The only reason the Packers didn’t keep five tight ends again is Andrew Quarless (knee) is on PUP. Crabtree suffered a shoulder injury at Cincinnati and didn’t play in the finale, and he appeared to be in significant pain during the week. Williams (ankle) also sat out Thursday night but had a nice camp. Taylor remains a key special teamer.

Offensive line (7): Marshall Newhouse, T.J. Lang, Jeff Saturday, Josh Sitton, Bryan Bulaga, Evan Dietrich-Smith, Don Barclay.
The decision to put Sherrod on PUP is a gamble, given that he won’t be able to even practice for at least the first six weeks of the season. Once he does start practicing, the team will have three weeks to decide whether to activate him or put him on IR. Whenever that clock starts, Sherrod won’t have taken a snap in a game or a practice since Dec. 18. How long will it take him to get into football shape? Who knows? The release of veteran lineman Reggie Wells wasn’t earth-shattering, but it was mildly surprising simply because it left the team with just seven linemen. There’s simply no way the Packers don’t add an eighth guy. At the same time, how many genuinely good offensive linemen were cut Friday, given how hard they are to find in the first place?


Defensive line (6): B.J. Raji, Ryan Pickett, C.J. Wilson, Jerel Worthy, Mike Daniels, Phillip Merling.
Another mild surprise here: The release of Daniel Muir, who had a better camp than Merling but probably was a victim of circumstance, given that Raji and Pickett can both play the nose tackle spot while Merling delivers depth at end. That said, someone will have to go either when Walden returns after his one-game ban or Neal comes back after his four-game suspension, and Merling might be the odd man out. He’d better continue to prove himself. Worthy (a second-round pick) and Daniels (a fourth-round pick) now must pick their games up considerably.

Linebackers (9): Clay Matthews, A.J. Hawk, D.J. Smith, Nick Perry, Robert Francois, Jamari Lattimore, Brad Jones, Terrell Manning, Dezman Moses.
Manning made the team as a draft pick despite a less-than-stellar camp. He’s another candidate to lose his spot to one of the suspended players. His quiet camp likely means he could sneak through waivers to the practice squad, where he could use a year of seasoning. Francois, Lattimore, Jones and Moses will all contribute on special teams, and Moses remains the story of camp for the way he started off with a bang at the rookie orientation camp and never let up. He could wind up a big-time impact player before too long.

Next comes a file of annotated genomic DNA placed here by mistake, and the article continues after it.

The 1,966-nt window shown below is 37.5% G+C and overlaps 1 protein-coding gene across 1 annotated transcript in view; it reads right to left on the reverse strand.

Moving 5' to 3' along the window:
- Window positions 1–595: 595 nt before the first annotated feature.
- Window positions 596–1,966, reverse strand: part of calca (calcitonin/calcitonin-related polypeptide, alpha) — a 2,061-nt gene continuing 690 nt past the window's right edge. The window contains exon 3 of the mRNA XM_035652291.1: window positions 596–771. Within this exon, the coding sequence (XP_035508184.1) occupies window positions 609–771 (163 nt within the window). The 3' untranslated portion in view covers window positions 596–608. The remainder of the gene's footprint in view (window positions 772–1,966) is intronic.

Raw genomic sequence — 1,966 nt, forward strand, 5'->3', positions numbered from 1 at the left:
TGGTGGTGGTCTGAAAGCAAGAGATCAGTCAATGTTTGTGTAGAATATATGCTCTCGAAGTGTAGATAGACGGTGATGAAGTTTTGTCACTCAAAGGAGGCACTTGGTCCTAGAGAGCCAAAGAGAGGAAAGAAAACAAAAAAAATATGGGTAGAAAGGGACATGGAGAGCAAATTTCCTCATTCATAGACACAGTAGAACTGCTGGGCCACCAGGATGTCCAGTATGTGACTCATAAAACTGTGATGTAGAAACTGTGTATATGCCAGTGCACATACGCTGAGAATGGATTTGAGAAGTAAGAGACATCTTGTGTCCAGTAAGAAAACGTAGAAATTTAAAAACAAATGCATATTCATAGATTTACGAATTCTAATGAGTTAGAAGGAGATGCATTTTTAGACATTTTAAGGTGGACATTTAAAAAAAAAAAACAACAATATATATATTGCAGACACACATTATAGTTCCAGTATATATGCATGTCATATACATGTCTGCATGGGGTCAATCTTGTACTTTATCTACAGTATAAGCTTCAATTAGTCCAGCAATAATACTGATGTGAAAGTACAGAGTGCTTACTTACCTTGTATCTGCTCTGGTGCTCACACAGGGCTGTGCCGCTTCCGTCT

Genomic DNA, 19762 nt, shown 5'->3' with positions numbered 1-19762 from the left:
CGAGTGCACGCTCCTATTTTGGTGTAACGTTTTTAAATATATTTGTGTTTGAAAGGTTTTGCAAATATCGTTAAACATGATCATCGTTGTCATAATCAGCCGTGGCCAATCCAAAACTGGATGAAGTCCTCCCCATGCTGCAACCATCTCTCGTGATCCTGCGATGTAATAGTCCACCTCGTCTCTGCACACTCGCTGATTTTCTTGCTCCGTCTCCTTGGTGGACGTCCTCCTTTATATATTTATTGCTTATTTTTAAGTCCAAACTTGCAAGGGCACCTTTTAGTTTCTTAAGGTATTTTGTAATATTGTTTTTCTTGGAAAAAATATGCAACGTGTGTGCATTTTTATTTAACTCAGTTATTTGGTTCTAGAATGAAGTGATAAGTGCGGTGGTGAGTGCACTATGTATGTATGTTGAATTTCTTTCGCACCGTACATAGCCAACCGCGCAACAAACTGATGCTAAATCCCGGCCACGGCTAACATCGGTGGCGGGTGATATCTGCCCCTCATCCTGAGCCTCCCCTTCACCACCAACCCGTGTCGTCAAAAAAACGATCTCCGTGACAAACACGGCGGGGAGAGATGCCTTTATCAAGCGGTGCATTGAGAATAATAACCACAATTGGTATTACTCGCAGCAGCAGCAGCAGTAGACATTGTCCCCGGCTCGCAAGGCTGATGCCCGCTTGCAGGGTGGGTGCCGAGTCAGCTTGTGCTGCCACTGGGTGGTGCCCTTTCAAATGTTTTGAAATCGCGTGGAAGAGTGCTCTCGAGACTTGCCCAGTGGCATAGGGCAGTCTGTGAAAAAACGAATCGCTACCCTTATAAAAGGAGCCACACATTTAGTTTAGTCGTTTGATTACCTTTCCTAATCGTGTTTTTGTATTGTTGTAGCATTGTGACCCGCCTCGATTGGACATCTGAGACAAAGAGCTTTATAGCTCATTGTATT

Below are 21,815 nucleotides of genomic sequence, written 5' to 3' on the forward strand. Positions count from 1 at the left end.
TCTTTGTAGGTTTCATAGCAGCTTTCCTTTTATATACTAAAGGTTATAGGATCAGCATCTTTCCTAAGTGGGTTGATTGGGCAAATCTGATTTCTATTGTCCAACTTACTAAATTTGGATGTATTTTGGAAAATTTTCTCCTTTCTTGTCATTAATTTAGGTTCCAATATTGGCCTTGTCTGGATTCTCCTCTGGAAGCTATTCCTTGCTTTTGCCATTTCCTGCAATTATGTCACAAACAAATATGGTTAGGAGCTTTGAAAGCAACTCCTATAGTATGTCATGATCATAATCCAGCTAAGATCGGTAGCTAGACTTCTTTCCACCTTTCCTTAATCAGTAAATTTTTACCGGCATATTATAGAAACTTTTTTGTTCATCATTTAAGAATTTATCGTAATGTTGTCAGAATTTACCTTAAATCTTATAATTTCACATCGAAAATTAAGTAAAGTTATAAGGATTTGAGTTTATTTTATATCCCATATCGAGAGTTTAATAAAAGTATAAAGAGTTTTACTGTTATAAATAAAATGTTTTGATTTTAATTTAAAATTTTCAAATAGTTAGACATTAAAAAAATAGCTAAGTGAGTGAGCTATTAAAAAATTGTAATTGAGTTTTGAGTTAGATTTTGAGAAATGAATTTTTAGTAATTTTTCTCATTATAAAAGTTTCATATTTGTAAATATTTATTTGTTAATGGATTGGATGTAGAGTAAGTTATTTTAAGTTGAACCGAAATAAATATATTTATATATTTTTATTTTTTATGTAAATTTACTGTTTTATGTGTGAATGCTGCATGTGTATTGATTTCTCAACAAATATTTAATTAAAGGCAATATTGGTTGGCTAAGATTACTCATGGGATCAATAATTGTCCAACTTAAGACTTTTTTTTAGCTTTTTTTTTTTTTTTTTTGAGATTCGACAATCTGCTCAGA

Defensive backs (11): Charles Woodson, Tramon Williams, Jarrett Bush, Morgan Burnett, Jerron McMillian, Sam Shields, Davon House, Casey Hayward, Brandian Ross, M.D. Jennings, Sean Richardson.
Young, young, young – that’s the Packers at safety, at least when Woodson isn’t playing the position in the base defense. Given they’re a 70 percent-plus sub-package team, expect to see plenty of McMillian, Jennings or Richardson paired with Burnett, who’s only going into his third year. McMillian is the odds-on favorite for the gig to start the season. At corner, Bush looks like he’s solidly in the starting lineup ahead of Shields, who fought his way out of an early hole to earn the dime spot. The wildcard is House, who could return to practice this week wearing a harness on his injured left shoulder. If he can play at close to the level he was at before the injury on Aug. 9, the Packers are in business. Ross may only be on the roster temporarily but cornerbacks coach Joe Whitt really liked what he saw from him.


Kicker (1): Mason Crosby
Punter (1): Tim Masthay
Long-snapper (1): Brett Goode
The Packers are sitting pretty with this threesome, all of whom are entering their primes and have been good to very good the last couple of years. Crosby is coming off his best season, Masthay is working his way up the hit parade among top punters and Goode just doesn’t make mistakes.